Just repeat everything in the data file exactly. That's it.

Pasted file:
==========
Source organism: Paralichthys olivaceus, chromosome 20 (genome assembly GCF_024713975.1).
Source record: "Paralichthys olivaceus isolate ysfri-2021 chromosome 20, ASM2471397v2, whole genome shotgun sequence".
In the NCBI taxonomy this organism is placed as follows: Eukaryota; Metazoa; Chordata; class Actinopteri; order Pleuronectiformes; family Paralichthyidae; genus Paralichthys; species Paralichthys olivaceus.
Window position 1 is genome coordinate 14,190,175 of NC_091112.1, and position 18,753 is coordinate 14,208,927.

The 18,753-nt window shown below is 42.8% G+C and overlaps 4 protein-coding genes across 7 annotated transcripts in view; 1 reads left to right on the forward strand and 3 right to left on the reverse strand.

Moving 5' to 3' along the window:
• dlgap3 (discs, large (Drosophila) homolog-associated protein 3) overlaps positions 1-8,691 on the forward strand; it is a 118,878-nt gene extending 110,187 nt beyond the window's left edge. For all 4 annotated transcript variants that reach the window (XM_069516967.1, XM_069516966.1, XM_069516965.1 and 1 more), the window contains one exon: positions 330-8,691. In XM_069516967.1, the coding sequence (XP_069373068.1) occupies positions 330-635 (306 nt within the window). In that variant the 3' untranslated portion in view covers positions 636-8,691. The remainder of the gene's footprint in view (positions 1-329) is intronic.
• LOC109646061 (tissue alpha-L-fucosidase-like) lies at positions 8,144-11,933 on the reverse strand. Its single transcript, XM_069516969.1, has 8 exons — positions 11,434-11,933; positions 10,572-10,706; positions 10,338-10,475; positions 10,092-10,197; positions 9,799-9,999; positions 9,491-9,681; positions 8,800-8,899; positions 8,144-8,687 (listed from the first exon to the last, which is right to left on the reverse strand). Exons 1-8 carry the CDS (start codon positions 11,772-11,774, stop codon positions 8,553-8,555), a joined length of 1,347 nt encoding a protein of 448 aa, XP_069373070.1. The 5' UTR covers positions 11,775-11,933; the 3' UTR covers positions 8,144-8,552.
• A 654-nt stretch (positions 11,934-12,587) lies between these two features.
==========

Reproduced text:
Source organism: Paralichthys olivaceus, chromosome 20 (genome assembly GCF_024713975.1).
Source record: "Paralichthys olivaceus isolate ysfri-2021 chromosome 20, ASM2471397v2, whole genome shotgun sequence".
In the NCBI taxonomy this organism is placed as follows: Eukaryota; Metazoa; Chordata; class Actinopteri; order Pleuronectiformes; family Paralichthyidae; genus Paralichthys; species Paralichthys olivaceus.
Window position 1 is genome coordinate 14,190,175 of NC_091112.1, and position 18,753 is coordinate 14,208,927.

The 18,753-nt window shown below is 42.8% G+C and overlaps 4 protein-coding genes across 7 annotated transcripts in view; 1 reads left to right on the forward strand and 3 right to left on the reverse strand.

Moving 5' to 3' along the window:
• dlgap3 (discs, large (Drosophila) homolog-associated protein 3) overlaps positions 1-8,691 on the forward strand; it is a 118,878-nt gene extending 110,187 nt beyond the window's left edge. For all 4 annotated transcript variants that reach the window (XM_069516967.1, XM_069516966.1, XM_069516965.1 and 1 more), the window contains one exon: positions 330-8,691. In XM_069516967.1, the coding sequence (XP_069373068.1) occupies positions 330-635 (306 nt within the window). In that variant the 3' untranslated portion in view covers positions 636-8,691. The remainder of the gene's footprint in view (positions 1-329) is intronic.
• LOC109646061 (tissue alpha-L-fucosidase-like) lies at positions 8,144-11,933 on the reverse strand. Its single transcript, XM_069516969.1, has 8 exons — positions 11,434-11,933; positions 10,572-10,706; positions 10,338-10,475; positions 10,092-10,197; positions 9,799-9,999; positions 9,491-9,681; positions 8,800-8,899; positions 8,144-8,687 (listed from the first exon to the last, which is right to left on the reverse strand). Exons 1-8 carry the CDS (start codon positions 11,772-11,774, stop codon positions 8,553-8,555), a joined length of 1,347 nt encoding a protein of 448 aa, XP_069373070.1. The 5' UTR covers positions 11,775-11,933; the 3' UTR covers positions 8,144-8,552.
• A 654-nt stretch (positions 11,934-12,587) lies between these two features.